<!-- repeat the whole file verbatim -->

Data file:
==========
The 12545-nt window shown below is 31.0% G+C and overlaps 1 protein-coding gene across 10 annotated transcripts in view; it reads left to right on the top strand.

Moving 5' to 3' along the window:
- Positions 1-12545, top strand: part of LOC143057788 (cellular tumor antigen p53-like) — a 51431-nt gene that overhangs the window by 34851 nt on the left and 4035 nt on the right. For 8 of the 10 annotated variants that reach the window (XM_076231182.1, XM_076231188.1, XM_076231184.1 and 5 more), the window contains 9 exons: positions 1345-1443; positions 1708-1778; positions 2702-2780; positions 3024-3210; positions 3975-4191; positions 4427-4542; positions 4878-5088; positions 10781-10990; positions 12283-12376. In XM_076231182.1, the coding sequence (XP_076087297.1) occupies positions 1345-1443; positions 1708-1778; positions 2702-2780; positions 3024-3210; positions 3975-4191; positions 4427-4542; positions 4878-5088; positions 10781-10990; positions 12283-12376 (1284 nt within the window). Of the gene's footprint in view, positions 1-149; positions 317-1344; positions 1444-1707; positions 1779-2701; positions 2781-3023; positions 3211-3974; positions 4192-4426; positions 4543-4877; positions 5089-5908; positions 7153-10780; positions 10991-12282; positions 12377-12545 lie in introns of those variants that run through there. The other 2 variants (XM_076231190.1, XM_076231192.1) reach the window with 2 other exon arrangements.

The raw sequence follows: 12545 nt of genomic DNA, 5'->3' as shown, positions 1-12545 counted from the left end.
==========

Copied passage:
The 12545-nt window shown below is 31.0% G+C and overlaps 1 protein-coding gene across 10 annotated transcripts in view; it reads left to right on the top strand.

Moving 5' to 3' along the window:
- Positions 1-12545, top strand: part of LOC143057788 (cellular tumor antigen p53-like) — a 51431-nt gene that overhangs the window by 34851 nt on the left and 4035 nt on the right. For 8 of the 10 annotated variants that reach the window (XM_076231182.1, XM_076231188.1, XM_076231184.1 and 5 more), the window contains 9 exons: positions 1345-1443; positions 1708-1778; positions 2702-2780; positions 3024-3210; positions 3975-4191; positions 4427-4542; positions 4878-5088; positions 10781-10990; positions 12283-12376. In XM_076231182.1, the coding sequence (XP_076087297.1) occupies positions 1345-1443; positions 1708-1778; positions 2702-2780; positions 3024-3210; positions 3975-4191; positions 4427-4542; positions 4878-5088; positions 10781-10990; positions 12283-12376 (1284 nt within the window). Of the gene's footprint in view, positions 1-149; positions 317-1344; positions 1444-1707; positions 1779-2701; positions 2781-3023; positions 3211-3974; positions 4192-4426; positions 4543-4877; positions 5089-5908; positions 7153-10780; positions 10991-12282; positions 12377-12545 lie in introns of those variants that run through there. The other 2 variants (XM_076231190.1, XM_076231192.1) reach the window with 2 other exon arrangements.

The raw sequence follows: 12545 nt of genomic DNA, 5'->3' as shown, positions 1-12545 counted from the left end.